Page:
An investigation into the role of Bcl-3 in toll-like receptor signalling
Collins, Patricia E.
University College Cork
Through the recognition of potentially harmful stimuli, Toll-like receptors (TLRs) initiate the innate immune response and induce the expression of hundreds of immune and pro-inflammatory genes. TLRs are critical in mounting a defence against invading pathogens however, strict control of TLR signalling is vital to prevent host damage from excessive or prolonged immune activation. In this thesis the role of the IκB protein Bcl (B-cell lymphoma)-3 in the regulation of TLR signalling is investigated. Bcl3-/- mice and cells are hyper responsive to TLR stimulation and are defective in LPS tolerance. Bcl-3 interacts with and blocks the ubiquitination of homodimers of the NF-κB subunit, p50. Through stabilisation of inhibitory p50 homodimers, Bcl-3 negatively regulates NF-κB dependent inflammatory gene transcription following TLR activation. Firstly, we investigated the nature of the interaction between Bcl-3 and p50 and using peptide array technology. Key amino acids required for the formation of the p50:Bcl-3 immunosuppressor complex were identified. Furthermore, we demonstrate for the first time that interaction between Bcl-3 and p50 is necessary and sufficient for the anti-inflammatory properties of Bcl-3. Using the data generated from peptide array analysis we then generated cell permeable peptides designed to mimic Bcl-3 function and stabilise p50 homodimers. These Bcl-3 derived peptides are potent inhibitors of NF-κB dependent transcription activity in vitro and provide a solid basis for the development of novel gene-specific approaches in the treatment of inflammatory diseases. Secondly, we demonstrate that Bcl-3 mediated regulation of TLR signalling is not limited to NF-κB and identify the MAK3K Tumour Progression Locus (Tpl)-2 as a new binding partner of Bcl-3. Our data establishes role for Bcl-3 as a negative regulator of the MAPK-ERK pathway.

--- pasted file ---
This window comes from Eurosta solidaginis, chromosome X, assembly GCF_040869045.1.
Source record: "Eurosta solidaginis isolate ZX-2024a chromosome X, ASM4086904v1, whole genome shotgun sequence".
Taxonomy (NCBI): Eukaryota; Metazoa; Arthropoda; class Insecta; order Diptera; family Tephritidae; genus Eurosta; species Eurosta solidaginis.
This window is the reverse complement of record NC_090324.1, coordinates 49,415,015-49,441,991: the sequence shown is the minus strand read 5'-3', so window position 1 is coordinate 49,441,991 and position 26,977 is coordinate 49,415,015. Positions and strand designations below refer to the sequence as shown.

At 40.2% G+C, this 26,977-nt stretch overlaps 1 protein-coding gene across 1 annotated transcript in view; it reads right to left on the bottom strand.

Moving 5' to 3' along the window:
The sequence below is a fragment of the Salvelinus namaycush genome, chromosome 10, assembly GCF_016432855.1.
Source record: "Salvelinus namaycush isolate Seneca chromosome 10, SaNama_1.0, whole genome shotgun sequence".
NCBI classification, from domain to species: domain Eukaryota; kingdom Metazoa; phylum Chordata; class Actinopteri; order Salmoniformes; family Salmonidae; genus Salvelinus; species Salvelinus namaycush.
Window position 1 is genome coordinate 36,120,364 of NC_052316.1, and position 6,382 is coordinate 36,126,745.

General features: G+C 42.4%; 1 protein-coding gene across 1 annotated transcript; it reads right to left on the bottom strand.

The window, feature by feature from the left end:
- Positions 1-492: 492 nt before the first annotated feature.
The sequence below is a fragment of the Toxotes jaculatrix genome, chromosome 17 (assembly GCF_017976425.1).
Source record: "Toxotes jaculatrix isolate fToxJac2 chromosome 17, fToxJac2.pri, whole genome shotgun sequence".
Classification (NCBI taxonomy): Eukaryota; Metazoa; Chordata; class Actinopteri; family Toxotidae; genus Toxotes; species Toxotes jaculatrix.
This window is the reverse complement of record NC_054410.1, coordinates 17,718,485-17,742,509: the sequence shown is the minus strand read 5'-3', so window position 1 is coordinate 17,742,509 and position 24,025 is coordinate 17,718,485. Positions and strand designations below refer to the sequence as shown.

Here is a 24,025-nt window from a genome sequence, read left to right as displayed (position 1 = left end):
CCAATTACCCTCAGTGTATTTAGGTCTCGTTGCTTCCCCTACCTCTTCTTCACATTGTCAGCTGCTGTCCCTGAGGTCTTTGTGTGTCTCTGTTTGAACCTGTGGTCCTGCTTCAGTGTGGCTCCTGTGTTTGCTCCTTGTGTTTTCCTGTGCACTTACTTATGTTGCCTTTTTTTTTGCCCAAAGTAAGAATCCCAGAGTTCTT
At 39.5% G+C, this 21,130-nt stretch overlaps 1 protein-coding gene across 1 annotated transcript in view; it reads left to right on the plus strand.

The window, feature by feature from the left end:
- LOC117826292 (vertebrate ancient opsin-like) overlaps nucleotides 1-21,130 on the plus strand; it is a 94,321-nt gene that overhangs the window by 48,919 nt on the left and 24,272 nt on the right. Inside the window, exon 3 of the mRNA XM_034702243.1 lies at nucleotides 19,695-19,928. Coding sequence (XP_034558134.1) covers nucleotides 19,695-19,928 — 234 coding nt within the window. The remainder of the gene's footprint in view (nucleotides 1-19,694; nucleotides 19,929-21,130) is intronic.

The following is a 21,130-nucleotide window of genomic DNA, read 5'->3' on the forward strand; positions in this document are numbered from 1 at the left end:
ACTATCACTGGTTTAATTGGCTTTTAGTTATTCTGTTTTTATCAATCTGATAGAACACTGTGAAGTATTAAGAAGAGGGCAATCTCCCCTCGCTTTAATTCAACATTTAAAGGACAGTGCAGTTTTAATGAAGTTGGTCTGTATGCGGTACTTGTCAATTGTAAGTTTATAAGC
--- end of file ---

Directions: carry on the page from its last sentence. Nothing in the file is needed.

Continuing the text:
NF-kB , Ubiquitination , Inflammation , Bcl-3
Collins, P. E. An investigation into the role of Bcl-3 in toll-like receptor signalling. PhD Thesis, University College Cork.